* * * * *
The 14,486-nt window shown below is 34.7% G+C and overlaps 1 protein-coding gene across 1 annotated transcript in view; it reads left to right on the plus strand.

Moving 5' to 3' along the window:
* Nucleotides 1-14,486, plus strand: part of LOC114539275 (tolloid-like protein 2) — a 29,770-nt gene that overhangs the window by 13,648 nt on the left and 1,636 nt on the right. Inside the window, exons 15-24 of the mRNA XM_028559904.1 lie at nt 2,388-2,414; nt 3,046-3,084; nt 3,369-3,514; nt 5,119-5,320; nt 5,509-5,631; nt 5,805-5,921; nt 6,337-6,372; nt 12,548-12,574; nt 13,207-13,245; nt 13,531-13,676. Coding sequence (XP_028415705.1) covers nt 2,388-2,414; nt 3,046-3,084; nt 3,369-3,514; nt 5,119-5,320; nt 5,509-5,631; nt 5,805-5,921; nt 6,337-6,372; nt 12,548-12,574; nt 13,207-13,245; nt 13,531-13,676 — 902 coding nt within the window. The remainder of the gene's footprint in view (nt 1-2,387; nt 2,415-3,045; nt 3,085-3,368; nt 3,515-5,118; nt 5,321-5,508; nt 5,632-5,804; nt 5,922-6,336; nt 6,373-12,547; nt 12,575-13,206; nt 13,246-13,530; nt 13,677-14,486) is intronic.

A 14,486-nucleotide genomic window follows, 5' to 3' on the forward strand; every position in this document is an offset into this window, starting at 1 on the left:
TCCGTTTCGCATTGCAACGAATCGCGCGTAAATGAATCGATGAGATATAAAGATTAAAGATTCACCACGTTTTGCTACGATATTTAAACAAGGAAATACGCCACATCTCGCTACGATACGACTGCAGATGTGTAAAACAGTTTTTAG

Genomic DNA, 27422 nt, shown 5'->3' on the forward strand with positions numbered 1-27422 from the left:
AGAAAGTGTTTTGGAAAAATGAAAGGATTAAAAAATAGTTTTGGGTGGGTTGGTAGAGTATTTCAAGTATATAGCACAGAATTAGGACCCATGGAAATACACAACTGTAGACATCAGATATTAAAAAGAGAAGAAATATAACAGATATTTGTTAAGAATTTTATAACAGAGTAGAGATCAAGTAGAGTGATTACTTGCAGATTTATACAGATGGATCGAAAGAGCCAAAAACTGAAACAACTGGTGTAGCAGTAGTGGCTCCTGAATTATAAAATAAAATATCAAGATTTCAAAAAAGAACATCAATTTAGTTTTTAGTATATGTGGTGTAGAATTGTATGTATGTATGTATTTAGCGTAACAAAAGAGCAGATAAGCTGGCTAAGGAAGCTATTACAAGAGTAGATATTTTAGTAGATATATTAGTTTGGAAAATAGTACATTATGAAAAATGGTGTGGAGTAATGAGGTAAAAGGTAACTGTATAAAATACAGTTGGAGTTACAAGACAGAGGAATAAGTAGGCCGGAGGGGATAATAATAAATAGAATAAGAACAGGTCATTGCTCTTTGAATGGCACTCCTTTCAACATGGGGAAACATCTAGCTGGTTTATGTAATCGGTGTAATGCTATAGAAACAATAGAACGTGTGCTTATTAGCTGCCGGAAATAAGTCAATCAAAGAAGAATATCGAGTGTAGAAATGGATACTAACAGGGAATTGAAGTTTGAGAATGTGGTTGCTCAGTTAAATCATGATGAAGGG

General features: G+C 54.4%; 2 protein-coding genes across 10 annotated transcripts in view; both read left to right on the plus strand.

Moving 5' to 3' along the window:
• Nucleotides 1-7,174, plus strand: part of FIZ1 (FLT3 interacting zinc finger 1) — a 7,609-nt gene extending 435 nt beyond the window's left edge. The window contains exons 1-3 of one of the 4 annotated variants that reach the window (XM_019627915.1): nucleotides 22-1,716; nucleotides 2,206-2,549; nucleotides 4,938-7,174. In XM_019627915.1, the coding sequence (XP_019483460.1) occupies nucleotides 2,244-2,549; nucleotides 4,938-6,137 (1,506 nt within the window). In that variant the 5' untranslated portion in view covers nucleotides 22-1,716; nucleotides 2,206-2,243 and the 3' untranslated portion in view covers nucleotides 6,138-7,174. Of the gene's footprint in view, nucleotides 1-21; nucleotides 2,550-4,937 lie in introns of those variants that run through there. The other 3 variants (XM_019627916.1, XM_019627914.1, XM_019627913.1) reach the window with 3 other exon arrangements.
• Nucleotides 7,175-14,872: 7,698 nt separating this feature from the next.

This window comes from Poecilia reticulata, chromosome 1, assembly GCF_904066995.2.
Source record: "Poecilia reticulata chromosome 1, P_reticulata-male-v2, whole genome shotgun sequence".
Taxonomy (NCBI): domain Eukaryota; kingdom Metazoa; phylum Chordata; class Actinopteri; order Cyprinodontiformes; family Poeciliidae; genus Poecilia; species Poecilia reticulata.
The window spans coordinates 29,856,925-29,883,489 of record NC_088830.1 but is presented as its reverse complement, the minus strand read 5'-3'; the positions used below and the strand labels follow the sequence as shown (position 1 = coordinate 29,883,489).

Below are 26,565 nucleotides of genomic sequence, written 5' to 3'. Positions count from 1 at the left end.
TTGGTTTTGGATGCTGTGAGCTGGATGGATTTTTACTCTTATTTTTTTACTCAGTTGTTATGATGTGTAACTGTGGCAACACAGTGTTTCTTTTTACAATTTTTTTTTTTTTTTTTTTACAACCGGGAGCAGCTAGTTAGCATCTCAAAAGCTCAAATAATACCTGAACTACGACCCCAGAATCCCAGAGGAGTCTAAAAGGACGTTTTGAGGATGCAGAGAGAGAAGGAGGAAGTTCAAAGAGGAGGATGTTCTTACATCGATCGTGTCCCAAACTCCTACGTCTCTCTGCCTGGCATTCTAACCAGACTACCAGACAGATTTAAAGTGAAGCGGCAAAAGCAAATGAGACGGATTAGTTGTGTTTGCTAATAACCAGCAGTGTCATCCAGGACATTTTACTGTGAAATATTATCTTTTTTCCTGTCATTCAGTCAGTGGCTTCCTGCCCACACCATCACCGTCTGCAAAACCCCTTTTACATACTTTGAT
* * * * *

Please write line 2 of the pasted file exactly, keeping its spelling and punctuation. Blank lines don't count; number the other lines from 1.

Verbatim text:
Moving 5' to 3' along the window: